This talk was delivered at the Christ Church APCM on 30 May 2022. A PDF copy of the script (below) is available to download here.
Since we arrived here last summer, one of the questions I’ve been thinking and praying about is: what’s next for Christ Church?
The problem is, I’m not a fan of vision statements or five-year plans – some good can come of them, but too often they look and sound great, then nothing ever really happens, nothing changes.
But it’s good to keep an eye on what’s coming, like scanning the horizon. There will be some challenges. The diocesan strategy is called People and Places, and a major part of that is joining churches into bigger groups to reduce the number of clergy – I don’t know yet how that will impact Christ Church.
With the wider Church of England, Christ Church will need to have conversations about marriage, sexuality, and gender. People feel differently about those things, and can get very angry – along with at least one other local church we had signs put on our doors last week saying this is not a safe place for LGBTQ+ people.
Those are a couple of the more difficult things – the more positive side of looking head is to ask, what should our vision be? And personally, I think all churches should have the same vision: Jesus. In Hebrews we read:
let us run with perseverance the race marked out for us, fixing our eyes on Jesus.Hebrews 12.1-2 (NIV)
It sounds trite, obvious – we’re a church, of course Jesus is our vision. Except – is he really?
Sometimes Christians can think we’re looking at Jesus but we’re actually looking at ourselves, a fake, easy Jesus who is terribly nice but not the Jesus we read about in the Bible.
Sometimes churches end up little more than a community charity – doing all sorts of good and wonderful things, but pushing Jesus to the side, leaving him for the bit on a Sunday morning. He becomes an added extra, not the main thing.
I don’t want Christ Church to fall into either of those traps. Jesus should be to us like words in a stick of rock – it doesn’t matter where you look, he’s there, in the centre, all the way through.
Making, Growing, Sending
With all that in mind – how can we keep our focus on Jesus, how can we make sure he’s the main thing – I went to the last words in Matthew:
Then Jesus came to them and said, ‘All authority in heaven and on earth has been given to me. Therefore go and make disciples of all nations, baptising them in the name of the Father and of the Son and of the Holy Spirit, and teaching them to obey everything I have commanded you. And surely I am with you always, to the very end of the age.’Matthew 28.18-20 (NIV)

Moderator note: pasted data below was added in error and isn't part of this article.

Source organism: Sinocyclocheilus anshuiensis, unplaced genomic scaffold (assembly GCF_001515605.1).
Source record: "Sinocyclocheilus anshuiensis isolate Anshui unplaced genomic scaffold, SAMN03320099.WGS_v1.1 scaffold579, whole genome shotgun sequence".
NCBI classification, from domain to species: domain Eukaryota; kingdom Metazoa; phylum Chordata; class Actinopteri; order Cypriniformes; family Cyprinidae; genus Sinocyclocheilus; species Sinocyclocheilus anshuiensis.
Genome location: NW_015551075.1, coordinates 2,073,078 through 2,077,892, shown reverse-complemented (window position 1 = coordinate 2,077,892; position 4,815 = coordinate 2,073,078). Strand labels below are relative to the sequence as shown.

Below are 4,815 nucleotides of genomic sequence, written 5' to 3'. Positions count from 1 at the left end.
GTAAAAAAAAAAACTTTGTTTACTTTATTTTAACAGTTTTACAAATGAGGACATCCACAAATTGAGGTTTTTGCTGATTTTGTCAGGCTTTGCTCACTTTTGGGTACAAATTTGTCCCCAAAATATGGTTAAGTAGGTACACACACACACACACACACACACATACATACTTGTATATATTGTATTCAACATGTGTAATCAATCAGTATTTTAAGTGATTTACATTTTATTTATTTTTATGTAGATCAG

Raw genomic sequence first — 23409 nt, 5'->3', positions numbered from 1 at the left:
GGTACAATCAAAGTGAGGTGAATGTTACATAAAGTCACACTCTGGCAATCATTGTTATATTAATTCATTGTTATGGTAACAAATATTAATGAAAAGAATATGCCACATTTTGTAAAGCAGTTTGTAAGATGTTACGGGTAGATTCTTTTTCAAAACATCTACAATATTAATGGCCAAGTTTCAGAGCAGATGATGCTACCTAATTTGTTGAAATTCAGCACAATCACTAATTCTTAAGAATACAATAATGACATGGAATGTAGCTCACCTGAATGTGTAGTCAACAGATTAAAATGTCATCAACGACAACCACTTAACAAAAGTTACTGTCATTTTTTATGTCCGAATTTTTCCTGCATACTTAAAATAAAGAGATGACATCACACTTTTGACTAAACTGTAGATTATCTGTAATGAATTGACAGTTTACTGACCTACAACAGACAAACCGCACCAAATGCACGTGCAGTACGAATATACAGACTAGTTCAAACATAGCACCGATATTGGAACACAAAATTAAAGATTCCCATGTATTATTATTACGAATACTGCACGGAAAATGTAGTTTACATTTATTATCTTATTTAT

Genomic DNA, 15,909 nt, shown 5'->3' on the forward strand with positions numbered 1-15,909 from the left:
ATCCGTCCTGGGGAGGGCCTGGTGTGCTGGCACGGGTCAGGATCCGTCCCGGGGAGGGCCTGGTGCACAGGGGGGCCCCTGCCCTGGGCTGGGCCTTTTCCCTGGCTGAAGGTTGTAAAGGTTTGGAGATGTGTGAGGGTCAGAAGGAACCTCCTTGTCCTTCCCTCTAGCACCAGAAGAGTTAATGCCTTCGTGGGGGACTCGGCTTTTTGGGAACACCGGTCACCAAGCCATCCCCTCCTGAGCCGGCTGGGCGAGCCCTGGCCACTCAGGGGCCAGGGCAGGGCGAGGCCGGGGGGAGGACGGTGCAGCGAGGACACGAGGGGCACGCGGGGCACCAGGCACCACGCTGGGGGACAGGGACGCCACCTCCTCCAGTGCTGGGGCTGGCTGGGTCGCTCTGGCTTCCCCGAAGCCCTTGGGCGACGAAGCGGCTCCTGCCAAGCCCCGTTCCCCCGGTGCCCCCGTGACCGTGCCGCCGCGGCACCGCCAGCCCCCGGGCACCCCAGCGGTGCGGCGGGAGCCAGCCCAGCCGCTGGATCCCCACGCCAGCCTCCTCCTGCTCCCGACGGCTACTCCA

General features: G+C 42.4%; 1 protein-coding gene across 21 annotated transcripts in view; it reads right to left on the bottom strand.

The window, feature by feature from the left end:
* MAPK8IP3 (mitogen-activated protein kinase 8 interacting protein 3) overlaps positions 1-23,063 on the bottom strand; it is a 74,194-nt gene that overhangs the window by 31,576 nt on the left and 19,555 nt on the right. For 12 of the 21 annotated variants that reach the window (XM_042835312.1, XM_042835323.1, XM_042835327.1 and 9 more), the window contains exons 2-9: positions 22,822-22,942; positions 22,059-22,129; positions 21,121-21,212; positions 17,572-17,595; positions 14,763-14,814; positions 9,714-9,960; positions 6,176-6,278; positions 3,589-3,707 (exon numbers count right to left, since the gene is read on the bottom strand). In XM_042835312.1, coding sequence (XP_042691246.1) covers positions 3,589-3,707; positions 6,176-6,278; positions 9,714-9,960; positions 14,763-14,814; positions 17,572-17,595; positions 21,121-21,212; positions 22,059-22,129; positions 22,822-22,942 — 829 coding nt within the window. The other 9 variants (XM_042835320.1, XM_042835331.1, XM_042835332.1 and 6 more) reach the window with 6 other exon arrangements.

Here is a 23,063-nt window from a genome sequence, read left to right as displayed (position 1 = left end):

Jesus had spent three years with his friends. He called them out of their old life and into a new one: he made them into disciples.
Then he taught them in big groups and little groups so they grew in understanding, gifts, confidence, ministry – with Jesus they did things they could never have done before.
And then he sent them out into the world to do what he had done with them: to make disciples of all nations.
That was the pattern of Jesus’ ministry and I believe it should be the pattern of what we do, too:
making growing sending disciples of Jesus
I commend those six words to you. I think they capture the way Jesus called his first disciples, and the great commission he gave to them and us to go and do the same: making, growing, sending disciples of Jesus.
We are called and commanded by Jesus to make new disciples, to talk about Jesus, to share our faith, to teach others about God’s best way of life. That might be through a course like Alpha or – much more likely – many conversations with a friend.
We are called and commanded by Jesus to grow as disciples. So many of his parables are about growing things – because healthy things grow. We need to be rooted in Jesus. That might be through discovering a new gift, or a new commitment to spend a few minutes dedicated to prayer and reading the Bible every day, or having the confidence to use the talents he has already given.
We are called and commanded by Jesus to go, we send each other and are sent out into the world. God may send us to a new ministry, maybe even to another country. I hope he doesn’t send too many of us away like that (!) – but he is sending all of us to wherever we spend most of our time – which is not in here.
In September I will be leading an away day for PCC, staff, Ministry Team and other leaders. We will be asking ourselves one main question: how can Christ Church be more like a stick of rock, with Jesus running through the centre of all we do?
My hope is that those six words will help us do that in two ways:
- First, to see where perhaps we have lost sight of Jesus and what he has called and commanded us to do.
- Second, to decide what we need to do about that, what we need to change and what we need to keep the same.
I commend those six words and that question to the whole church over the summer. Please chat to one another, think and pray about them, and if you have any thoughts, questions, comments, please let me know – it would be helpful if they filter through to me eventually, and I will feed those in to the away day.